Jonas De Maere
Jonas De Maere is the son of a local wine merchant; his father ran a wine import business with some friends in the village. Every holiday they visited vineyards and he played football with his brother in the vineyards. For as long as he can remember, wine has been a part of his life…
Can you give a snapshot of your current professional life?
I currently work for Ahold Delhaize USA as a wine program manager. And I oversee wine sales in 2000 supermarkets for about $600 million. I provide both strategic and operational support to the category management teams of our five American supermarket chains. I am responsible for all business processes related to sourcing wine from foreign and domestic suppliers, identifying assortment gaps, and the continuous evaluation of the results of the category. I work with wineries, freight forwarders, importers, and wholesalers, and I am involved in negotiations, supply chain operations, and reporting.
Would you tell us a bit about your background and what sparked your interest in wine?
I was born and bred as the son of a local wine merchant. My father had a small business selling wine he was importing with a couple of friends in the village. We would spend our vacation visiting vineyards and I would play football with my brother between the vines. Wine is something that has been around as long as I remember.
How did your WSET education help you with your career?
Growing up with wine I was fortunate enough to have some awareness, but I did not understand how large the world of wine really was. My father was mostly interested in French wine. When I took my first WSET course at a young age – I was only 21 – a whole world of wine opened up to me, literally and figuratively. WSET really helped me understand what it was all about.
What challenges did you face during your studies at WineWise?
I was studying for the Diploma at the same time I was working on my PhD in applied economics. I was only part-time active in the wine industry at the time and busy with a lot of other things at the same time. Scheduling time and prioritizing is definitely needed when you want to complete the WSET Diploma. My advice would be to carve out the time and focus during that period on studying only.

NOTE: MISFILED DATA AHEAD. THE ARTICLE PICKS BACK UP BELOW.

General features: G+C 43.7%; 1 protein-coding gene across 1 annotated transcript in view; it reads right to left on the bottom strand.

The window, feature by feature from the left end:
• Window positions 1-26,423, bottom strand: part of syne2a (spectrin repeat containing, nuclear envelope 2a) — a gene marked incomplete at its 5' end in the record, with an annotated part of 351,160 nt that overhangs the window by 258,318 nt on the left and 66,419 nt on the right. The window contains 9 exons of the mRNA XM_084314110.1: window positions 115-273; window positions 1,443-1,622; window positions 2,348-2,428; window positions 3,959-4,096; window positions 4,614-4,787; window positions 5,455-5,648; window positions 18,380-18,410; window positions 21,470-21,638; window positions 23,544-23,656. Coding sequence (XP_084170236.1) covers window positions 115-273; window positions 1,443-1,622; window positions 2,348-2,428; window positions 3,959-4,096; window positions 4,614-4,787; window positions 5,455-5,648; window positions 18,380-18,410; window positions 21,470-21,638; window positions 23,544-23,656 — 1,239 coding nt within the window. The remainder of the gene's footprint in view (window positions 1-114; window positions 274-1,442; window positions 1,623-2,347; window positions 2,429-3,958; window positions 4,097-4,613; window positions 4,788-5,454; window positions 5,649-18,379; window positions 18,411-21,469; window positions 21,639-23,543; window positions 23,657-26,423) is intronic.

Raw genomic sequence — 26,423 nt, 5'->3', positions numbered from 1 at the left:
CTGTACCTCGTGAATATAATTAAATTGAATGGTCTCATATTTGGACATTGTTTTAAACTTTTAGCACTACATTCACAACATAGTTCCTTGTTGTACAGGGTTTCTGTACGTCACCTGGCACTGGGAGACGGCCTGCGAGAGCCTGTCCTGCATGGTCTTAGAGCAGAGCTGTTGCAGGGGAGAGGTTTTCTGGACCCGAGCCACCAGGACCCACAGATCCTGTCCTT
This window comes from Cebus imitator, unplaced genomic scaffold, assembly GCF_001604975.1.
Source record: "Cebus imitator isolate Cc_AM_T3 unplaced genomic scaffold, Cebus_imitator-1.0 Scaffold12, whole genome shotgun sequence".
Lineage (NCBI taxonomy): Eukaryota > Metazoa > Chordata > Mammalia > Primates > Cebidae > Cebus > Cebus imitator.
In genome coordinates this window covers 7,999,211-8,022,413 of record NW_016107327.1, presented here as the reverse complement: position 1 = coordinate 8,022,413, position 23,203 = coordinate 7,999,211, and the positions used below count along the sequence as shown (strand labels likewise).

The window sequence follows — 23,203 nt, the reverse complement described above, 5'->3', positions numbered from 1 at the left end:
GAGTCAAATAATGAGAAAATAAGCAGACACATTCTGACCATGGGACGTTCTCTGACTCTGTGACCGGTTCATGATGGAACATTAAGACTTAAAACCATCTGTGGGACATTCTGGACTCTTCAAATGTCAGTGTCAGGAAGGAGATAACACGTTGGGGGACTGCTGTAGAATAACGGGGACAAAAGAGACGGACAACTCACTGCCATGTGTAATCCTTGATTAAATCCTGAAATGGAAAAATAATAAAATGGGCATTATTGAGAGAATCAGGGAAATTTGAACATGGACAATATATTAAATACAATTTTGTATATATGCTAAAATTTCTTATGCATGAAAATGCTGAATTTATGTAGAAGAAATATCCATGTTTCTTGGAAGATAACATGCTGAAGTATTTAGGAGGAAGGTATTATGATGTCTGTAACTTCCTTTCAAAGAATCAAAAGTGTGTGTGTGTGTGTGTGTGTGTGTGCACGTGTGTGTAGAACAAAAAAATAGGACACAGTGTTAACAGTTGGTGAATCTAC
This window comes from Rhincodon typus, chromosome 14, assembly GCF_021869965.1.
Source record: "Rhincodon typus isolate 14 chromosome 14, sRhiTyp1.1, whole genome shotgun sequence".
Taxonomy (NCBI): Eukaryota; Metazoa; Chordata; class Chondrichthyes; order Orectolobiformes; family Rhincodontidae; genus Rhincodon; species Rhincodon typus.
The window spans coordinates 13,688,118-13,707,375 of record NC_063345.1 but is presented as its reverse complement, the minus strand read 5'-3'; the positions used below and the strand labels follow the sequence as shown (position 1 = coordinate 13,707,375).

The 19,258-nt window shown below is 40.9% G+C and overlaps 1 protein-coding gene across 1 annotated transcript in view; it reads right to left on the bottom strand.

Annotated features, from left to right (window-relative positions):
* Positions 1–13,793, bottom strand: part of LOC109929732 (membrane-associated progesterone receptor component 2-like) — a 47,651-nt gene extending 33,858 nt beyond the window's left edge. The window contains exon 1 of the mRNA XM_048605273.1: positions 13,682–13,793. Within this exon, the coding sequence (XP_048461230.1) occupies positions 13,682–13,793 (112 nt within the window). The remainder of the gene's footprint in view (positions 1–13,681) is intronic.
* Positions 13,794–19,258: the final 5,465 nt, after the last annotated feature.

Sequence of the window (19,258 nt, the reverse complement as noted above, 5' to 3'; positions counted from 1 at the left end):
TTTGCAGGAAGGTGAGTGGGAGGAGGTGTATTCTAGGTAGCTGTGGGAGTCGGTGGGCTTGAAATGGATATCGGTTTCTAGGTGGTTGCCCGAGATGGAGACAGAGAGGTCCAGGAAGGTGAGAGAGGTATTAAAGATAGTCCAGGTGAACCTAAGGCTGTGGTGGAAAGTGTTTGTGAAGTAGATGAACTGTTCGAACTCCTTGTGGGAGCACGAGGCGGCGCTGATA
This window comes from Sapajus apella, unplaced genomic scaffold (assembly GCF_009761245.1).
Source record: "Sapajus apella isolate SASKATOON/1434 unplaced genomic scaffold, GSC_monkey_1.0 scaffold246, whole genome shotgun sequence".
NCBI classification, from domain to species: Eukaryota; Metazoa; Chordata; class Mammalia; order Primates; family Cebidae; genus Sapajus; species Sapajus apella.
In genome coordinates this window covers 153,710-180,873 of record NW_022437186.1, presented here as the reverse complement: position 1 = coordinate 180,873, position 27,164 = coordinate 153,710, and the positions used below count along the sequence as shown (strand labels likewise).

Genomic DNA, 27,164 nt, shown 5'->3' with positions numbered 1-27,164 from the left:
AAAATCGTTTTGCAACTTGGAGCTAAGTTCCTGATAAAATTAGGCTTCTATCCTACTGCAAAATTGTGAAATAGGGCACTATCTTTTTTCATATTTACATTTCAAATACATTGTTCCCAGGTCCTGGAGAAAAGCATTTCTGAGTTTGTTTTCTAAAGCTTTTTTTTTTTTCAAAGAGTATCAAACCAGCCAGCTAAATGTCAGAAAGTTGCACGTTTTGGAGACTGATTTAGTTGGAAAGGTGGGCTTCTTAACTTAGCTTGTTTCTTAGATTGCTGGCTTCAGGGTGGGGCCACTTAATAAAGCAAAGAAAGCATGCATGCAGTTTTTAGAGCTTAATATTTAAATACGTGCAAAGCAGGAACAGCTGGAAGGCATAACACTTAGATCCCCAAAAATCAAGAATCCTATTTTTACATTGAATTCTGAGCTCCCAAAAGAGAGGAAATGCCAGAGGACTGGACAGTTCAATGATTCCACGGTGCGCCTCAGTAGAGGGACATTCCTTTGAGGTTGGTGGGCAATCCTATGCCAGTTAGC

Which wine book(s) would you recommend?
The two books that were (maybe still are) required reading for the WSET Diploma: Jancis Robinson’s ‘The Oxford Companion to Wine’ and David Birds’ ‘Understanding Wine Technology’. The former I still open almost weekly to look up something or discover something I did not know. The latter really helped me to understand the process of making wine.
Do you intend to study any further?
Yes and no. The wine world is changing rapidly, and as a professional you need to be constantly informed You constantly have to read articles, talk to people, and visit regions and wineries. This form of continuous self-study is a constant in my professional life. I do not plan to pursue any other formal education or certificates.
Are you specialized in a certain topic/region/other,… ?
I would say that I am an expert in Belgian Wines. Apart from that I tend to have more expertise in regions and styles of wine I like the wine from such as German Riesling, Champagne, Bordeaux, Douro Valley. I I have extensively travelled the West Coast of the USA and have quite some expertise sourcing wines from California, Oregon, and Washington.
What was the last wine you drank?
Bardong – Blanc de Noir Spätburgunder 2015 – Assmannshäuser Hinterkirch Brut
Did Covid-19 changed your wine habits?
I have not been able to travel nor attend professional events. This lowered my consumption of wine significantly. I only drank 2 glasses of wine a week.
What makes a wine great?
Tension! Wines high in acidity that have enough fruit and body to cope with it. Or tannins that have evolved but are still clearly present and melt with secondary and tertiary aromas of an ageing wine. You’ve got to love it !
What was your most impressive wine trip and why?
South Australia. In 2017 I had the opportunity to spend some time in the region around Adelaide. The diversity in wines from the Rieslings of Eden Valley, over the Shirazzes of Barossa, to the Chardonnays of Adelaide Hills and the Cabernets from Coonawarra. So much diversity in such a relatively small area was a unique experience.
Which wine region to visit is on top of your bucket list?
Argentinië – Mendoza. I would love to visit Argentina not only for the Malbecs, but also for its tango, beef, and mountains. For me, visiting wine regions is about so much more than just wine. It is also about culture and getting to know the place Once you understand what it is all about you learn to appreciate the wine better too.
Which graduate do you think we should interview and why?
Robby Koreman. Someone I do not know very well, but we studied together almost ten years ago, and he was a fun guy. Not coming from within the wine industry he might be able to shed another perspective on what wine did with his life.